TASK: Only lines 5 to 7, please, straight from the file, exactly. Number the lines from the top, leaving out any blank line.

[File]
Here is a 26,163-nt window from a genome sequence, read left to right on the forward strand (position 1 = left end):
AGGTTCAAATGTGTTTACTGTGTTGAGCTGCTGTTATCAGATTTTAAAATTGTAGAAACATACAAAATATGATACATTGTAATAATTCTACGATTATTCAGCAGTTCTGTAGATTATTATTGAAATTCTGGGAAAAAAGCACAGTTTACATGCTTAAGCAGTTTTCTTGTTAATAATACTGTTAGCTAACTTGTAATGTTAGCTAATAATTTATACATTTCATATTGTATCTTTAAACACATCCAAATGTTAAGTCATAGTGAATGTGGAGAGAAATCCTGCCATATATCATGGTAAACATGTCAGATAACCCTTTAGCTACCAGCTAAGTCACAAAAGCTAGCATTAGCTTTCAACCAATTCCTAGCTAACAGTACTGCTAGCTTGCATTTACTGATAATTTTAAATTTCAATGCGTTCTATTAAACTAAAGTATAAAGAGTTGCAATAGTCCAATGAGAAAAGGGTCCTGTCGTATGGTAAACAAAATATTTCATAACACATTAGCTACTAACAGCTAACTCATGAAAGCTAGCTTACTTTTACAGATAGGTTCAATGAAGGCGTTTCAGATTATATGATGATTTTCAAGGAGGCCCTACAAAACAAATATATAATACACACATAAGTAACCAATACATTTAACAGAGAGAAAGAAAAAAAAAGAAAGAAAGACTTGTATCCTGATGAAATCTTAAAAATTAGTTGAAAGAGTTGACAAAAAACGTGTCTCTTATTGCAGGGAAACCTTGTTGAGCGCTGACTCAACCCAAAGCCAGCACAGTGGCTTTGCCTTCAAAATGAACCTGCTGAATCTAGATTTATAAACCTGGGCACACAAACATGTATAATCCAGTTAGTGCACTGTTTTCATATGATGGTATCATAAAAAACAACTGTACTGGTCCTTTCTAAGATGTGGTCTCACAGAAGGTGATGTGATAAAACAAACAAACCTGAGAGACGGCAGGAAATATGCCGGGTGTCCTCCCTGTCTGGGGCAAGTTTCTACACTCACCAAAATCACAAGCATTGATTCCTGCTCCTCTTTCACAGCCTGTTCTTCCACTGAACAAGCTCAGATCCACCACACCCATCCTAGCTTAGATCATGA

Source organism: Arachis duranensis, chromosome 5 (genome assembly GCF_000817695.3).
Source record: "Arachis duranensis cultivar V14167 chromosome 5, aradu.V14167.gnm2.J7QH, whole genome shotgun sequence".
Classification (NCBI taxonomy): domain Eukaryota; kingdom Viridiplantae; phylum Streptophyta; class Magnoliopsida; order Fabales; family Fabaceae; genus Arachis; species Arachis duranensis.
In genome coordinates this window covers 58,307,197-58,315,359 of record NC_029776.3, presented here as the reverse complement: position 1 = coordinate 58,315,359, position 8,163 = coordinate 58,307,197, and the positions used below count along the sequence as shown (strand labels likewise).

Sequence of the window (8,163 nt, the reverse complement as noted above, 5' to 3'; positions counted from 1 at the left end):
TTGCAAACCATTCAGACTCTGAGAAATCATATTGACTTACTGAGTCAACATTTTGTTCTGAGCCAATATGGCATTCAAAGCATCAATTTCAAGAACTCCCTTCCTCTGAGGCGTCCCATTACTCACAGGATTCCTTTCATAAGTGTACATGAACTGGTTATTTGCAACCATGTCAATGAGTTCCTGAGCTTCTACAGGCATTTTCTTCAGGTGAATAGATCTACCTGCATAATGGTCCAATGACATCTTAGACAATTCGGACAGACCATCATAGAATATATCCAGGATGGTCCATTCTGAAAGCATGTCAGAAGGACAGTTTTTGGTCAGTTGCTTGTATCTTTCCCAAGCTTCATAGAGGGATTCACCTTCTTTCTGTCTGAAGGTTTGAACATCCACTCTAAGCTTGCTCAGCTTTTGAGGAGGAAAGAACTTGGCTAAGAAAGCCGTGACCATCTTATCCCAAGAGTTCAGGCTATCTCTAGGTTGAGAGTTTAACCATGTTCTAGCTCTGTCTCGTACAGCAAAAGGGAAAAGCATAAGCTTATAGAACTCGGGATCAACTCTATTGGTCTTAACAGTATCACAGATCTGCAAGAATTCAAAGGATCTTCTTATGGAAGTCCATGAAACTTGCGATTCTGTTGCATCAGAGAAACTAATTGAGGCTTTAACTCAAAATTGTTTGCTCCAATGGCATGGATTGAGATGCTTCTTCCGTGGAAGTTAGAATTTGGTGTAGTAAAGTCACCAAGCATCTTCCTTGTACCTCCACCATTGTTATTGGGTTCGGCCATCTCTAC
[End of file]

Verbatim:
Classification (NCBI taxonomy): domain Eukaryota; kingdom Viridiplantae; phylum Streptophyta; class Magnoliopsida; order Fabales; family Fabaceae; genus Arachis; species Arachis duranensis.
In genome coordinates this window covers 58,307,197-58,315,359 of record NC_029776.3, presented here as the reverse complement: position 1 = coordinate 58,315,359, position 8,163 = coordinate 58,307,197, and the positions used below count along the sequence as shown (strand labels likewise).

Sequence of the window (8,163 nt, the reverse complement as noted above, 5' to 3'; positions counted from 1 at the left end):